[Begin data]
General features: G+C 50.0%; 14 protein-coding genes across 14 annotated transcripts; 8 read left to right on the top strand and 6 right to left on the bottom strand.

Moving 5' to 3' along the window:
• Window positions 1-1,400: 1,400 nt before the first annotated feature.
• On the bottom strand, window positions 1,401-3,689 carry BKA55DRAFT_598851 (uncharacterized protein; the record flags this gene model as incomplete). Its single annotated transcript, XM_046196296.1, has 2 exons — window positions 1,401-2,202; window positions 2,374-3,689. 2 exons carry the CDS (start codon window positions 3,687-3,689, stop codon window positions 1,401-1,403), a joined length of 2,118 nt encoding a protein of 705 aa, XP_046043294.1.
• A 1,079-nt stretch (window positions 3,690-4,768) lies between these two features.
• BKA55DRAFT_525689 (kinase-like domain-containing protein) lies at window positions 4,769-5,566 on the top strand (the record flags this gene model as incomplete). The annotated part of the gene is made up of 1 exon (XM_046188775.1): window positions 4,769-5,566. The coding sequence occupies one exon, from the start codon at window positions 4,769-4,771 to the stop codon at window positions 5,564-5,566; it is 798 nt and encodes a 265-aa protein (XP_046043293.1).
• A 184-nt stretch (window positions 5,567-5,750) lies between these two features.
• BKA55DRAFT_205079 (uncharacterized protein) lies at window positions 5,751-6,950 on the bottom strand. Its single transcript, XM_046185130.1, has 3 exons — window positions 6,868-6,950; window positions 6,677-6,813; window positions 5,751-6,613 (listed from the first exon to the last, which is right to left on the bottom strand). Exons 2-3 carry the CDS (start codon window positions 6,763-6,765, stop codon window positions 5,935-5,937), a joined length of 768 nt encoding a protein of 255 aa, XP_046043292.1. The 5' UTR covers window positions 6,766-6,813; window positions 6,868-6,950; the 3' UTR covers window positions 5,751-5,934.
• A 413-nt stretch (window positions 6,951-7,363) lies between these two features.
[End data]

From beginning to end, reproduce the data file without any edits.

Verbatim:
General features: G+C 50.0%; 14 protein-coding genes across 14 annotated transcripts; 8 read left to right on the top strand and 6 right to left on the bottom strand.

Moving 5' to 3' along the window:
• Window positions 1-1,400: 1,400 nt before the first annotated feature.
• On the bottom strand, window positions 1,401-3,689 carry BKA55DRAFT_598851 (uncharacterized protein; the record flags this gene model as incomplete). Its single annotated transcript, XM_046196296.1, has 2 exons — window positions 1,401-2,202; window positions 2,374-3,689. 2 exons carry the CDS (start codon window positions 3,687-3,689, stop codon window positions 1,401-1,403), a joined length of 2,118 nt encoding a protein of 705 aa, XP_046043294.1.
• A 1,079-nt stretch (window positions 3,690-4,768) lies between these two features.
• BKA55DRAFT_525689 (kinase-like domain-containing protein) lies at window positions 4,769-5,566 on the top strand (the record flags this gene model as incomplete). The annotated part of the gene is made up of 1 exon (XM_046188775.1): window positions 4,769-5,566. The coding sequence occupies one exon, from the start codon at window positions 4,769-4,771 to the stop codon at window positions 5,564-5,566; it is 798 nt and encodes a 265-aa protein (XP_046043293.1).
• A 184-nt stretch (window positions 5,567-5,750) lies between these two features.
• BKA55DRAFT_205079 (uncharacterized protein) lies at window positions 5,751-6,950 on the bottom strand. Its single transcript, XM_046185130.1, has 3 exons — window positions 6,868-6,950; window positions 6,677-6,813; window positions 5,751-6,613 (listed from the first exon to the last, which is right to left on the bottom strand). Exons 2-3 carry the CDS (start codon window positions 6,763-6,765, stop codon window positions 5,935-5,937), a joined length of 768 nt encoding a protein of 255 aa, XP_046043292.1. The 5' UTR covers window positions 6,766-6,813; window positions 6,868-6,950; the 3' UTR covers window positions 5,751-5,934.
• A 413-nt stretch (window positions 6,951-7,363) lies between these two features.